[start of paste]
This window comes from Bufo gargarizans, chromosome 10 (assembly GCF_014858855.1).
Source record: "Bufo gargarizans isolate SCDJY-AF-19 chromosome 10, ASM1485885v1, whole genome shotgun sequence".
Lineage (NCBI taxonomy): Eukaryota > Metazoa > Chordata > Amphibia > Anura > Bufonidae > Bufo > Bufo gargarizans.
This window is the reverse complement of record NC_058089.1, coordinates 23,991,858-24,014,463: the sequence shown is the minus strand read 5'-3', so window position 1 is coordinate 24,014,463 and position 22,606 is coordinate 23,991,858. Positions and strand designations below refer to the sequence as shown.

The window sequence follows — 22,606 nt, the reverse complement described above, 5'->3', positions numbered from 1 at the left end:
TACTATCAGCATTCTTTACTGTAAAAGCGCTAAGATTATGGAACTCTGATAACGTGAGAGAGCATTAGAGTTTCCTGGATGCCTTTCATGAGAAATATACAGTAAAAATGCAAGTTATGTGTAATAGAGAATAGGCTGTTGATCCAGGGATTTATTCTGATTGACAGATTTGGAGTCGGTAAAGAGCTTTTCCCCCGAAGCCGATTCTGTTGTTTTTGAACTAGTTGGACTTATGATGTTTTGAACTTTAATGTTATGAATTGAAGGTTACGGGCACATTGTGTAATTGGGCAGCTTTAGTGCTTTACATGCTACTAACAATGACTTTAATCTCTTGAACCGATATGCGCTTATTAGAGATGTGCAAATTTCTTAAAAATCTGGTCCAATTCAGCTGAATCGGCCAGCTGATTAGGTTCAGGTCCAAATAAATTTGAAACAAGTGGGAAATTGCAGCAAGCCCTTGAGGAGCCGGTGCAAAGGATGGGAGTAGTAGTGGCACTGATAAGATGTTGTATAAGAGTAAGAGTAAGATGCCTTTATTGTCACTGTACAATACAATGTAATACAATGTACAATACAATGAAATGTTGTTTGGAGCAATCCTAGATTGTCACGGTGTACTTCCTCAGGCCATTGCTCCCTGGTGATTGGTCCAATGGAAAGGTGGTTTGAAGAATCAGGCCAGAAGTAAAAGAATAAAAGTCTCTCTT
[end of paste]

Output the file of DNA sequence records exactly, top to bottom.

This window comes from Bufo gargarizans, chromosome 10 (assembly GCF_014858855.1).
Source record: "Bufo gargarizans isolate SCDJY-AF-19 chromosome 10, ASM1485885v1, whole genome shotgun sequence".
Lineage (NCBI taxonomy): Eukaryota > Metazoa > Chordata > Amphibia > Anura > Bufonidae > Bufo > Bufo gargarizans.
This window is the reverse complement of record NC_058089.1, coordinates 23,991,858-24,014,463: the sequence shown is the minus strand read 5'-3', so window position 1 is coordinate 24,014,463 and position 22,606 is coordinate 23,991,858. Positions and strand designations below refer to the sequence as shown.

The window sequence follows — 22,606 nt, the reverse complement described above, 5'->3', positions numbered from 1 at the left end:
TACTATCAGCATTCTTTACTGTAAAAGCGCTAAGATTATGGAACTCTGATAACGTGAGAGAGCATTAGAGTTTCCTGGATGCCTTTCATGAGAAATATACAGTAAAAATGCAAGTTATGTGTAATAGAGAATAGGCTGTTGATCCAGGGATTTATTCTGATTGACAGATTTGGAGTCGGTAAAGAGCTTTTCCCCCGAAGCCGATTCTGTTGTTTTTGAACTAGTTGGACTTATGATGTTTTGAACTTTAATGTTATGAATTGAAGGTTACGGGCACATTGTGTAATTGGGCAGCTTTAGTGCTTTACATGCTACTAACAATGACTTTAATCTCTTGAACCGATATGCGCTTATTAGAGATGTGCAAATTTCTTAAAAATCTGGTCCAATTCAGCTGAATCGGCCAGCTGATTAGGTTCAGGTCCAAATAAATTTGAAACAAGTGGGAAATTGCAGCAAGCCCTTGAGGAGCCGGTGCAAAGGATGGGAGTAGTAGTGGCACTGATAAGATGTTGTATAAGAGTAAGAGTAAGATGCCTTTATTGTCACTGTACAATACAATGTAATACAATGTACAATACAATGAAATGTTGTTTGGAGCAATCCTAGATTGTCACGGTGTACTTCCTCAGGCCATTGCTCCCTGGTGATTGGTCCAATGGAAAGGTGGTTTGAAGAATCAGGCCAGAAGTAAAAGAATAAAAGTCTCTCTT